Since 1994, Mekiel Reuben has been teasing our jazz sensitivities with tantalizing offerings. Here, with Cookin’ in East L.A., he seeks to stays true to form.
For those unfamiliar with the saxman, let’s start with a little bio. Born in the windy city (Chicago), Reuben later ventured out and took up residence in St. Croix, Virgin Islands. After several years of touring and performing with several theatrical/dance companies there, he decided to continue following his dream of becoming a recording artist in the States and would later return here to study with the legendary saxophonist Bill Greene, in addition to studying at Los Angeles City College and West Los Angeles City College. When he had compiled over a hundred original compositions, he started his own label under the name of MekMuse Records. He now has several releases to his label’s credit: Miles Away (a dedication to Miles Davis) in 1994, Simply Peaceful in 1996, Shadows of Love in 2000, Hangin’ in the Moonlight in 2005, and this well-done 2009 release. Quite the accomplishment for an independent artist. Also of considerable note is his 20-year (and counting) dedication to helping disabled students at the Benjamin Banneker Special Education Center in Los Angeles whenever he’s not on tour.
Now, to the CD, Cookin’ in East L.A. This album provides some steady funk in the form of either originals or competent interpretations of covers-- and there are quite a handful of covers here (I know, I know, but don’t shy away. They’re good!). In fact, he opens with the Chaka Khan classic “Ain’t Nobody” with a pretty nice slice of funk and mid-tempo rhythm. It is a tad sluggish for me, but his sax does attempt to fill a lot of the void. However, anything lacking in the first cut is pretty much nullified by the “phat” grooves that follow, as with the 2nd track, “Sure Thang,” another mid-tempo groove with a lot of bottom and swagger. The rhythmic track that follows, “Blackwood,” carries with it some light magic, as well.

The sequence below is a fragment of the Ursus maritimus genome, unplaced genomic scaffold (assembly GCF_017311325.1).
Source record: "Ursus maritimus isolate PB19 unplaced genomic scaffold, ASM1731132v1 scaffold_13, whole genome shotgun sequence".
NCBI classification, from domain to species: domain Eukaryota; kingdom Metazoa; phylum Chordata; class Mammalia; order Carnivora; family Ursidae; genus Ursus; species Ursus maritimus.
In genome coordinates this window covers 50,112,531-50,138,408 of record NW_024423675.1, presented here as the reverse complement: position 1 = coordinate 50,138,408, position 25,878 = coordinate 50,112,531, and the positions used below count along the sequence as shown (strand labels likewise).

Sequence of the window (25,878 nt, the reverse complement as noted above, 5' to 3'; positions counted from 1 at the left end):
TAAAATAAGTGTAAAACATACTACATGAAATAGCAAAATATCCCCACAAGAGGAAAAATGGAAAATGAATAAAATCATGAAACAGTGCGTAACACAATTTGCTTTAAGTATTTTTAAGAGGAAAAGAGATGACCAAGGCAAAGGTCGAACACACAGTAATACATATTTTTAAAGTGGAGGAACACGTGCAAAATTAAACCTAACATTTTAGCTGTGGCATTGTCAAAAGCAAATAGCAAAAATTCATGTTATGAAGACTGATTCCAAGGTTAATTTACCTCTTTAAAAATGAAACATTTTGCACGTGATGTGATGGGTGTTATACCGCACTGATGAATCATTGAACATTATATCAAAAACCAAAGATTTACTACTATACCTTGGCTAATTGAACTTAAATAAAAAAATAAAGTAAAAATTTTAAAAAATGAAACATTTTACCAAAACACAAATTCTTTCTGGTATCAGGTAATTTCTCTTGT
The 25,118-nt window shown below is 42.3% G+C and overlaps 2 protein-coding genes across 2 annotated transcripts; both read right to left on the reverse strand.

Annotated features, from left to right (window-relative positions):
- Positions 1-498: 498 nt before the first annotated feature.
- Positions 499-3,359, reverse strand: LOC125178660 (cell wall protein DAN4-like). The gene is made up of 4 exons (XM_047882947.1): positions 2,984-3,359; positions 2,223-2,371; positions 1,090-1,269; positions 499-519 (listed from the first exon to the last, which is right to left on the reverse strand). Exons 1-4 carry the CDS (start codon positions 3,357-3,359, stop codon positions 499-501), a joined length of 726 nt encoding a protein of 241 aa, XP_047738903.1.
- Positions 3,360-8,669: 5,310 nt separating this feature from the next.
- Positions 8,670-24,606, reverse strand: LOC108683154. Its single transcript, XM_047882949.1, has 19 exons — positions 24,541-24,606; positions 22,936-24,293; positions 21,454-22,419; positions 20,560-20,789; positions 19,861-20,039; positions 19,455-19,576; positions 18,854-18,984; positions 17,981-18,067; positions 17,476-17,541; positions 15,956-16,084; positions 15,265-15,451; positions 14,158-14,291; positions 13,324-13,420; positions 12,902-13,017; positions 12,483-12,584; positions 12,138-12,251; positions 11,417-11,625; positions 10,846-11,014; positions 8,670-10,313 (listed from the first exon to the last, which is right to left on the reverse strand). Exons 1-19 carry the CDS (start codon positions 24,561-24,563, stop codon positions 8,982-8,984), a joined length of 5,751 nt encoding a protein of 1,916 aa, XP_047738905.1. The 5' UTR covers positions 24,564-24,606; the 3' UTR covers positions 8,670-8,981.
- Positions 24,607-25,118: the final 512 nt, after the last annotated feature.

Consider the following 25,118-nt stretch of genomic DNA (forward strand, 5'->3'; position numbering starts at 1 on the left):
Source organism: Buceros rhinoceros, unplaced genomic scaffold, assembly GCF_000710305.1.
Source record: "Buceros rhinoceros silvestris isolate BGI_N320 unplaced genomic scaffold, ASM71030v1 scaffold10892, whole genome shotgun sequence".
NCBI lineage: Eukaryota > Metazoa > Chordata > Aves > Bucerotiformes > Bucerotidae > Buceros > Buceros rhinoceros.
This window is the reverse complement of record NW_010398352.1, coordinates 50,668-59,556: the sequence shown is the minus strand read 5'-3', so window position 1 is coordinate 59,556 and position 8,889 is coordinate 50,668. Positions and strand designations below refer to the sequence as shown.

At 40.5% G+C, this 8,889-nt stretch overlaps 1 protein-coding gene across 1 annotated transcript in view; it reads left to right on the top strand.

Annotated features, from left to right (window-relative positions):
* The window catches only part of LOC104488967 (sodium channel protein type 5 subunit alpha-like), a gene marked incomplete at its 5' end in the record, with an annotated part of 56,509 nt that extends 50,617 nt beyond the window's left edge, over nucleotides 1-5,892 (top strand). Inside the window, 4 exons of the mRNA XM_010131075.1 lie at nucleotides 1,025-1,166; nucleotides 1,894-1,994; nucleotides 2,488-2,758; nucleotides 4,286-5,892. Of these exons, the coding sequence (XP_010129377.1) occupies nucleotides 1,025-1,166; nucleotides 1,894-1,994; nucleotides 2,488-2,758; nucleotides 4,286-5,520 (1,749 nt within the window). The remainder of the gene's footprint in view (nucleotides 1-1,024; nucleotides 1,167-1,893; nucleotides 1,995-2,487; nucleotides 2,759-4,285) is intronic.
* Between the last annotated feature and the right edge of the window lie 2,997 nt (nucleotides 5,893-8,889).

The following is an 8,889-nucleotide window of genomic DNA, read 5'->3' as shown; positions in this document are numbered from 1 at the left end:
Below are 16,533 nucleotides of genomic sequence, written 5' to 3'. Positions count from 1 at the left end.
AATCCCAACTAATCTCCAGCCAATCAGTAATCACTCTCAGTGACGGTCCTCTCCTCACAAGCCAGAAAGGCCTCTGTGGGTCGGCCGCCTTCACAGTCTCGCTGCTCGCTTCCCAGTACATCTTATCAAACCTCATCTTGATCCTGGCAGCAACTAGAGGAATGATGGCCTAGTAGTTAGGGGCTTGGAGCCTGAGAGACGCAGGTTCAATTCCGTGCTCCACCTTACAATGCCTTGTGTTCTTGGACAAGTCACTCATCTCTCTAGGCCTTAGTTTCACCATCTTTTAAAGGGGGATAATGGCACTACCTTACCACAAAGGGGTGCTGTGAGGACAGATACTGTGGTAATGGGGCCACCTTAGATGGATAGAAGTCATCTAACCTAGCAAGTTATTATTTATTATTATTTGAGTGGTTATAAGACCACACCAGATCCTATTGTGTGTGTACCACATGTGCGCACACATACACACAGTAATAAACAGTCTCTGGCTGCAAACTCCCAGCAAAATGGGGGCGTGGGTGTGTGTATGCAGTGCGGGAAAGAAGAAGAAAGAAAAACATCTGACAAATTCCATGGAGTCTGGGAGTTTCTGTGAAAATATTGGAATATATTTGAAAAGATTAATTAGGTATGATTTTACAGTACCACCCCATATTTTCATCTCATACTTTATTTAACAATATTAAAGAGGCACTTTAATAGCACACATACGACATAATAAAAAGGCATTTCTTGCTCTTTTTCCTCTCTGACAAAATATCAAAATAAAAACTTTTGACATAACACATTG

I have to tip my hat to Reuben for his handling of the Patti Austin/James Ingram signature charmer, “Baby Come To Me,” done quite well, indeed. His sax works hard to show that this can be accomplished without one disturbing the charm and grace of Austin’s and Ingram’s rendering of the tune. He succeeded quite notably, in my opinion. He also renders an interesting take on Jim Croce’s hit “Operator,” as close to the coziness of the original as one can hope to get, though the nostalgia of it does make you miss the folk rocker. Reuben’s own “Love Triangle” and the cover of crooner Michael McDonald’s “I Keep Forgettin’” bring that snappy, soulful funk to which I am extremely partial, and he delivers it with the zest I always seek, as well. Lots of supportive bottom, and—in the case of his original--a really decent hook and melody. Of course, what else but drive and danceability would you expect from a cover of the classic Kool & The Gang hit “Too Hot?” He closes with the sharp and decently funky title track with a lot of bounce (and a few chuckles thrown in for effect).
Mekiel Reuben has talent to boot, and his selections here are, for the most part, smart and full of body. There are clear indications that he knows how to “bring it.” Watch this cat closely.Posted by Ronald Jackson at October 7, 2009 6:16 PM